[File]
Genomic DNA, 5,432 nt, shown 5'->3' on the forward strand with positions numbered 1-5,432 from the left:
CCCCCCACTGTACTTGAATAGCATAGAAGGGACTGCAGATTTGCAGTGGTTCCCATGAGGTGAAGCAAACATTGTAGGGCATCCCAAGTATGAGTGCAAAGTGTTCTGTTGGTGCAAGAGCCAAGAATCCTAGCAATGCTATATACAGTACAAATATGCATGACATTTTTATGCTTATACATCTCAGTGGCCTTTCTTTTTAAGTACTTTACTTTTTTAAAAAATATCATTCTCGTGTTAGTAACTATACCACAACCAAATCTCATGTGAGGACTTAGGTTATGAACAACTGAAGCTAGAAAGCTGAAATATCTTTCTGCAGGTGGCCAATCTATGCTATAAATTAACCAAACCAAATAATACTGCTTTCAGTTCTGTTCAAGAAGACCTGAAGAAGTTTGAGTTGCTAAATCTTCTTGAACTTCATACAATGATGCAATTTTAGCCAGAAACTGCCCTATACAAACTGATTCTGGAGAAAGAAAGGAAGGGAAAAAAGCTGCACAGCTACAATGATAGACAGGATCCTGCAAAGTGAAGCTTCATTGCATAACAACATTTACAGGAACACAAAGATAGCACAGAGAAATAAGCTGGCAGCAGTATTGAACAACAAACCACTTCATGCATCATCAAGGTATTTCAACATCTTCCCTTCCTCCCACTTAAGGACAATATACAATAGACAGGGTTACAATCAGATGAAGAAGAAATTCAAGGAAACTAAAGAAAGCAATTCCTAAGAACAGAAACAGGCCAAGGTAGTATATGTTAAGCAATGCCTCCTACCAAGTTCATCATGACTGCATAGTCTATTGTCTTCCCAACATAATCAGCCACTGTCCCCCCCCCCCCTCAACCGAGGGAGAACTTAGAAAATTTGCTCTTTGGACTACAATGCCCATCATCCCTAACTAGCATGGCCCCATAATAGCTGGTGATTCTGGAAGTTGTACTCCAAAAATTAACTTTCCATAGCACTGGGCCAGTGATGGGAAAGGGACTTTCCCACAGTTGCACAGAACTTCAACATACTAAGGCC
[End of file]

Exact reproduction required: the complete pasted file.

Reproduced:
Genomic DNA, 5,432 nt, shown 5'->3' on the forward strand with positions numbered 1-5,432 from the left:
CCCCCCACTGTACTTGAATAGCATAGAAGGGACTGCAGATTTGCAGTGGTTCCCATGAGGTGAAGCAAACATTGTAGGGCATCCCAAGTATGAGTGCAAAGTGTTCTGTTGGTGCAAGAGCCAAGAATCCTAGCAATGCTATATACAGTACAAATATGCATGACATTTTTATGCTTATACATCTCAGTGGCCTTTCTTTTTAAGTACTTTACTTTTTTAAAAAATATCATTCTCGTGTTAGTAACTATACCACAACCAAATCTCATGTGAGGACTTAGGTTATGAACAACTGAAGCTAGAAAGCTGAAATATCTTTCTGCAGGTGGCCAATCTATGCTATAAATTAACCAAACCAAATAATACTGCTTTCAGTTCTGTTCAAGAAGACCTGAAGAAGTTTGAGTTGCTAAATCTTCTTGAACTTCATACAATGATGCAATTTTAGCCAGAAACTGCCCTATACAAACTGATTCTGGAGAAAGAAAGGAAGGGAAAAAAGCTGCACAGCTACAATGATAGACAGGATCCTGCAAAGTGAAGCTTCATTGCATAACAACATTTACAGGAACACAAAGATAGCACAGAGAAATAAGCTGGCAGCAGTATTGAACAACAAACCACTTCATGCATCATCAAGGTATTTCAACATCTTCCCTTCCTCCCACTTAAGGACAATATACAATAGACAGGGTTACAATCAGATGAAGAAGAAATTCAAGGAAACTAAAGAAAGCAATTCCTAAGAACAGAAACAGGCCAAGGTAGTATATGTTAAGCAATGCCTCCTACCAAGTTCATCATGACTGCATAGTCTATTGTCTTCCCAACATAATCAGCCACTGTCCCCCCCCCCCCTCAACCGAGGGAGAACTTAGAAAATTTGCTCTTTGGACTACAATGCCCATCATCCCTAACTAGCATGGCCCCATAATAGCTGGTGATTCTGGAAGTTGTACTCCAAAAATTAACTTTCCATAGCACTGGGCCAGTGATGGGAAAGGGACTTTCCCACAGTTGCACAGAACTTCAACATACTAAGGCC